A question I am mulling over right now is whether stocks are currently selling at a significant discount because the major stock indices are down over 20% from their February highs and some financial experts believe the stock market reached a bottom during the March lows they set in mid-March 2020.
It is still unclear to me whether the stock market is going to re-test the March lows because there is still so much uncertainty swirling around the economy, the depth of the recession, and how quickly the economy will turn around after the world gets a handle on the COVID-19 pandemic. The markets are reacting positively the last two days based on positive data from New York on the virus spread in this state slowing down and this information might be showing that the country is potentially starting to flatten the new infection curve in major hotspots. We still have a lot of unknowns regarding the virus (will it spread to other parts of the country as we get initial hot spots under control, will the summer temperatures make the virus dissipate, will the virus re-emerge once we go back to our daily routines or once we get back to the cooler temperatures this upcoming fall and winter, etc.) but days like yesterday and today make you realize the stock market may take-off again once major points of uncertainty are resolved.
That being said, I wanted put a little thought into how much of a discount stocks are selling at right now. On days like Monday when the market moved up over 7% I wish I had allocated more of my cash to stocks. However, that is an emotional response and emotions are typically bad for making money. Therefore, I thought I would take a more historical view on the stock market and I decided to take a look at the Buffet Indicator and how stocks are currently valued using this metric.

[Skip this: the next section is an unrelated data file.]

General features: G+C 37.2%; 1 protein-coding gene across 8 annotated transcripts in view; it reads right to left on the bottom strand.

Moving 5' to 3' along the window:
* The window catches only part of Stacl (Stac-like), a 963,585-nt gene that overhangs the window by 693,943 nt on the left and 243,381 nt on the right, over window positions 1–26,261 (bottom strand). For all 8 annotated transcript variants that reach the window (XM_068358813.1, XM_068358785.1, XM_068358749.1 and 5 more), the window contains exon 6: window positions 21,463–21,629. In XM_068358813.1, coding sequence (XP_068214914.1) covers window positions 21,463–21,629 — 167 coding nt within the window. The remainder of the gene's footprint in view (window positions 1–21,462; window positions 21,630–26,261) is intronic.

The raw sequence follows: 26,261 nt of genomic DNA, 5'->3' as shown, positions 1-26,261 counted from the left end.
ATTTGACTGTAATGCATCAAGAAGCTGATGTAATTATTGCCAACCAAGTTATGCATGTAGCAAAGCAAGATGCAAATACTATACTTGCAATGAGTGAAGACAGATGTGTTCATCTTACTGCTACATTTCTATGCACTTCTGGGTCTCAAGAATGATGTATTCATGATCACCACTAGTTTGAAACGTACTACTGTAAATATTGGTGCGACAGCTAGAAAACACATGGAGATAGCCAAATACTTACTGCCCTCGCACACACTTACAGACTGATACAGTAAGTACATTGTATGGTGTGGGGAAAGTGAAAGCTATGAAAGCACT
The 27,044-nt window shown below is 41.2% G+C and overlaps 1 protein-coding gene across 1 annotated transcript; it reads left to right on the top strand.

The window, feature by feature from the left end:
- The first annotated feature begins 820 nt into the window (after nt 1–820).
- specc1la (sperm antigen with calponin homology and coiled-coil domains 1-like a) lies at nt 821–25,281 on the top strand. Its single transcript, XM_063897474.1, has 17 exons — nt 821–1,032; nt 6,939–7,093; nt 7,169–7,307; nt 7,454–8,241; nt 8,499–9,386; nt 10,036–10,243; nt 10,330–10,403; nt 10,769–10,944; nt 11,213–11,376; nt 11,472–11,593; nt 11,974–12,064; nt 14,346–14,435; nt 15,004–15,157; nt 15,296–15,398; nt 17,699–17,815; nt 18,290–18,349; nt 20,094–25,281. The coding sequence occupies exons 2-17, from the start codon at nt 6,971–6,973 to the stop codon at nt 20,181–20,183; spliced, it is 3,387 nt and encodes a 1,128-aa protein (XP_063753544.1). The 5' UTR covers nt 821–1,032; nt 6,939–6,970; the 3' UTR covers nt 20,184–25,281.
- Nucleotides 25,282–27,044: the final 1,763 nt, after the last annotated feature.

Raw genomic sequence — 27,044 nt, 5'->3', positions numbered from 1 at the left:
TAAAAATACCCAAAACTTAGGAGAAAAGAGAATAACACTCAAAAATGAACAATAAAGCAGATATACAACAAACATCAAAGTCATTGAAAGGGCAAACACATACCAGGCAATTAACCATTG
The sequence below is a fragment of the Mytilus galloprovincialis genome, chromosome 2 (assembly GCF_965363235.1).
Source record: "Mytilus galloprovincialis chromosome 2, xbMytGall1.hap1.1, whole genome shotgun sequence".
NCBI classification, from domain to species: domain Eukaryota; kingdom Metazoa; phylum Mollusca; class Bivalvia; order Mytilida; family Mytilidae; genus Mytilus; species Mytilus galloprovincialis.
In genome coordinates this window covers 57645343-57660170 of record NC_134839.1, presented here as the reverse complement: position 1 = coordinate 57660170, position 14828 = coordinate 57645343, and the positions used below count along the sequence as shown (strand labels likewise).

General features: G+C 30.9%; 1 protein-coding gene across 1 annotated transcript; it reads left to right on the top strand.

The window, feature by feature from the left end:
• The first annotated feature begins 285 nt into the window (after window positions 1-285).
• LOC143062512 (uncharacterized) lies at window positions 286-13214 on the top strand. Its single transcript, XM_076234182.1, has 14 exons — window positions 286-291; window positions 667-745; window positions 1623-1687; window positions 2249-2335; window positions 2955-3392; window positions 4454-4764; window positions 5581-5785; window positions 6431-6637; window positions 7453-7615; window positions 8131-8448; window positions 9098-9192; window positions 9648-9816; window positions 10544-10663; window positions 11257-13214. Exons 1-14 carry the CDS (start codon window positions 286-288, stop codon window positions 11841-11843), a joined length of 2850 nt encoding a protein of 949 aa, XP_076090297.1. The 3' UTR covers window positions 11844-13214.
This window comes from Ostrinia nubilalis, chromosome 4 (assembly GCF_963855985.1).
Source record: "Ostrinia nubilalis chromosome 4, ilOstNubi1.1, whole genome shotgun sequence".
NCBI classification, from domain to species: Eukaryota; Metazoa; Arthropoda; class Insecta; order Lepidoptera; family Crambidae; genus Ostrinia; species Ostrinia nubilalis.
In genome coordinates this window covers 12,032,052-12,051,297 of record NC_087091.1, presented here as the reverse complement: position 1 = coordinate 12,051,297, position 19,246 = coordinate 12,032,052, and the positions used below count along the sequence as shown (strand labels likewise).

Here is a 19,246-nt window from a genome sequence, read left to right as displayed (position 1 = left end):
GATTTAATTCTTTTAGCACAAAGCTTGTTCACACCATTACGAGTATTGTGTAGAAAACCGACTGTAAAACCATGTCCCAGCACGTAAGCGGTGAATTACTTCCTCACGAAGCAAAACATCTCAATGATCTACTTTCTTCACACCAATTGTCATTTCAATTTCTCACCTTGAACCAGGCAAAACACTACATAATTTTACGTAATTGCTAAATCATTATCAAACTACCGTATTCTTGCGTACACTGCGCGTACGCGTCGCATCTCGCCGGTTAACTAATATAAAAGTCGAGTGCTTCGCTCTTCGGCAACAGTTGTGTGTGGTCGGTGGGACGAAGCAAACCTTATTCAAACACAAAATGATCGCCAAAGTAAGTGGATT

The Buffet Indicator
The Buffett Indicator is defined as the market capitalization of all U.S. stocks relative to the nation’s gross domestic product. People typically use the market capitalization of the Wilshire 5000 to determine the market capitalization of all U.S. stocks and people look at the U.S. gross domestic product, or GDP, on a trailing twelve months, to determine a nation’s gross domestic product. Here is the simple formula:
The Buffett Indicator = Stock Market Valuation (at a point in time) / U.S. GDP (trailing twelve months)
Many people that use this indicator believe when the Buffet Indicator is above 100%, meaning the Stock Market Valuation is greater than the U.S. GDP, this is a sign that stocks are overvalued and a stock market correction is possible. Stocks went above 100% of GDP in 2000 just before the dotcom crash, and in 2007 before the 2008 financial crisis. Warren Buffett claims the Buffett Indicator is the best single measure of where stock market valuations stand at any given moment.